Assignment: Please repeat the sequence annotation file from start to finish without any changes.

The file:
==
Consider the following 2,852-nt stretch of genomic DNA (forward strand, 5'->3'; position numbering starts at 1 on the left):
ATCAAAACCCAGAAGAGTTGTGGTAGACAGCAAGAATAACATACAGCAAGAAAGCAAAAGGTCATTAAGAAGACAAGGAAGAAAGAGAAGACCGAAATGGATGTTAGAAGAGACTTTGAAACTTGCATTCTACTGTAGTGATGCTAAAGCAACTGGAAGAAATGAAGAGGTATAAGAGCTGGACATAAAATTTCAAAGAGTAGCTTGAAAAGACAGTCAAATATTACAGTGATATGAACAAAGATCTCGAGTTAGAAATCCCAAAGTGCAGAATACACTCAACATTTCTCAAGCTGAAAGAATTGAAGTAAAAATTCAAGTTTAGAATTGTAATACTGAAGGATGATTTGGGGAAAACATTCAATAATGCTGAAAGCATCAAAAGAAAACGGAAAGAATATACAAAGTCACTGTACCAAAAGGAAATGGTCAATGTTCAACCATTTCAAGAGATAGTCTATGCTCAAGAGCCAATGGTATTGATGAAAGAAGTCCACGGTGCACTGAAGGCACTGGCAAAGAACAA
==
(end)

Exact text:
Consider the following 2,852-nt stretch of genomic DNA (forward strand, 5'->3'; position numbering starts at 1 on the left):
ATCAAAACCCAGAAGAGTTGTGGTAGACAGCAAGAATAACATACAGCAAGAAAGCAAAAGGTCATTAAGAAGACAAGGAAGAAAGAGAAGACCGAAATGGATGTTAGAAGAGACTTTGAAACTTGCATTCTACTGTAGTGATGCTAAAGCAACTGGAAGAAATGAAGAGGTATAAGAGCTGGACATAAAATTTCAAAGAGTAGCTTGAAAAGACAGTCAAATATTACAGTGATATGAACAAAGATCTCGAGTTAGAAATCCCAAAGTGCAGAATACACTCAACATTTCTCAAGCTGAAAGAATTGAAGTAAAAATTCAAGTTTAGAATTGTAATACTGAAGGATGATTTGGGGAAAACATTCAATAATGCTGAAAGCATCAAAAGAAAACGGAAAGAATATACAAAGTCACTGTACCAAAAGGAAATGGTCAATGTTCAACCATTTCAAGAGATAGTCTATGCTCAAGAGCCAATGGTATTGATGAAAGAAGTCCACGGTGCACTGAAGGCACTGGCAAAGAACAA